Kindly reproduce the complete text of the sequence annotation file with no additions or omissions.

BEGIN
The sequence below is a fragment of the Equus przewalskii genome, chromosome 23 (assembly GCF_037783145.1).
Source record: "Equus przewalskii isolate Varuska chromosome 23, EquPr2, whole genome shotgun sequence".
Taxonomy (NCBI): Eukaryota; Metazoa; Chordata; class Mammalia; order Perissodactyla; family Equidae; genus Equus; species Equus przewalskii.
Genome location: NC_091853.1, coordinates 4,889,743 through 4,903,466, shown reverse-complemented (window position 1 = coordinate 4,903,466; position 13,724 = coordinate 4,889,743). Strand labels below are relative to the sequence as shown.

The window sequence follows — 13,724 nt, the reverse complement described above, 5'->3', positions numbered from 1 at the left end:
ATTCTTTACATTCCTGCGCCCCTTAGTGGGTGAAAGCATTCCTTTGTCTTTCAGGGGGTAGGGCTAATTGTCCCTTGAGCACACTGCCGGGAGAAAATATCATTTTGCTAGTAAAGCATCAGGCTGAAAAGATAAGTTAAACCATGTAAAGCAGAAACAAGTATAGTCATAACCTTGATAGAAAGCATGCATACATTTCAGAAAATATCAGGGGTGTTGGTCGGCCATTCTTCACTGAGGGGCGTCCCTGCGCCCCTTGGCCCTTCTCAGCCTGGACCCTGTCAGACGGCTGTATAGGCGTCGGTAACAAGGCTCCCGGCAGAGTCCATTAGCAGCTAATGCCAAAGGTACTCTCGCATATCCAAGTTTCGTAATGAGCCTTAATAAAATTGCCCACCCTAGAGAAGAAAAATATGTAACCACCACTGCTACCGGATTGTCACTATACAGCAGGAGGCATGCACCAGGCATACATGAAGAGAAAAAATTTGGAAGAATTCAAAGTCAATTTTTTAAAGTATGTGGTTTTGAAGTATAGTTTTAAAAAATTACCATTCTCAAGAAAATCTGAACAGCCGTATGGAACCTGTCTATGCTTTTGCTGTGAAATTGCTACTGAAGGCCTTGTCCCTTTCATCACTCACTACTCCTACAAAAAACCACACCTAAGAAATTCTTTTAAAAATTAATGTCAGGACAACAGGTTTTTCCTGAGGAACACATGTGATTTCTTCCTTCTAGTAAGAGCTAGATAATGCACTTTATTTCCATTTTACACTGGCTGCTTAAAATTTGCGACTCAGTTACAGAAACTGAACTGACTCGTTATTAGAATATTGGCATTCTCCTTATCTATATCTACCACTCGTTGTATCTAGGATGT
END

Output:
The sequence below is a fragment of the Equus przewalskii genome, chromosome 23 (assembly GCF_037783145.1).
Source record: "Equus przewalskii isolate Varuska chromosome 23, EquPr2, whole genome shotgun sequence".
Taxonomy (NCBI): Eukaryota; Metazoa; Chordata; class Mammalia; order Perissodactyla; family Equidae; genus Equus; species Equus przewalskii.
Genome location: NC_091853.1, coordinates 4,889,743 through 4,903,466, shown reverse-complemented (window position 1 = coordinate 4,903,466; position 13,724 = coordinate 4,889,743). Strand labels below are relative to the sequence as shown.

The window sequence follows — 13,724 nt, the reverse complement described above, 5'->3', positions numbered from 1 at the left end:
ATTCTTTACATTCCTGCGCCCCTTAGTGGGTGAAAGCATTCCTTTGTCTTTCAGGGGGTAGGGCTAATTGTCCCTTGAGCACACTGCCGGGAGAAAATATCATTTTGCTAGTAAAGCATCAGGCTGAAAAGATAAGTTAAACCATGTAAAGCAGAAACAAGTATAGTCATAACCTTGATAGAAAGCATGCATACATTTCAGAAAATATCAGGGGTGTTGGTCGGCCATTCTTCACTGAGGGGCGTCCCTGCGCCCCTTGGCCCTTCTCAGCCTGGACCCTGTCAGACGGCTGTATAGGCGTCGGTAACAAGGCTCCCGGCAGAGTCCATTAGCAGCTAATGCCAAAGGTACTCTCGCATATCCAAGTTTCGTAATGAGCCTTAATAAAATTGCCCACCCTAGAGAAGAAAAATATGTAACCACCACTGCTACCGGATTGTCACTATACAGCAGGAGGCATGCACCAGGCATACATGAAGAGAAAAAATTTGGAAGAATTCAAAGTCAATTTTTTAAAGTATGTGGTTTTGAAGTATAGTTTTAAAAAATTACCATTCTCAAGAAAATCTGAACAGCCGTATGGAACCTGTCTATGCTTTTGCTGTGAAATTGCTACTGAAGGCCTTGTCCCTTTCATCACTCACTACTCCTACAAAAAACCACACCTAAGAAATTCTTTTAAAAATTAATGTCAGGACAACAGGTTTTTCCTGAGGAACACATGTGATTTCTTCCTTCTAGTAAGAGCTAGATAATGCACTTTATTTCCATTTTACACTGGCTGCTTAAAATTTGCGACTCAGTTACAGAAACTGAACTGACTCGTTATTAGAATATTGGCATTCTCCTTATCTATATCTACCACTCGTTGTATCTAGGATGT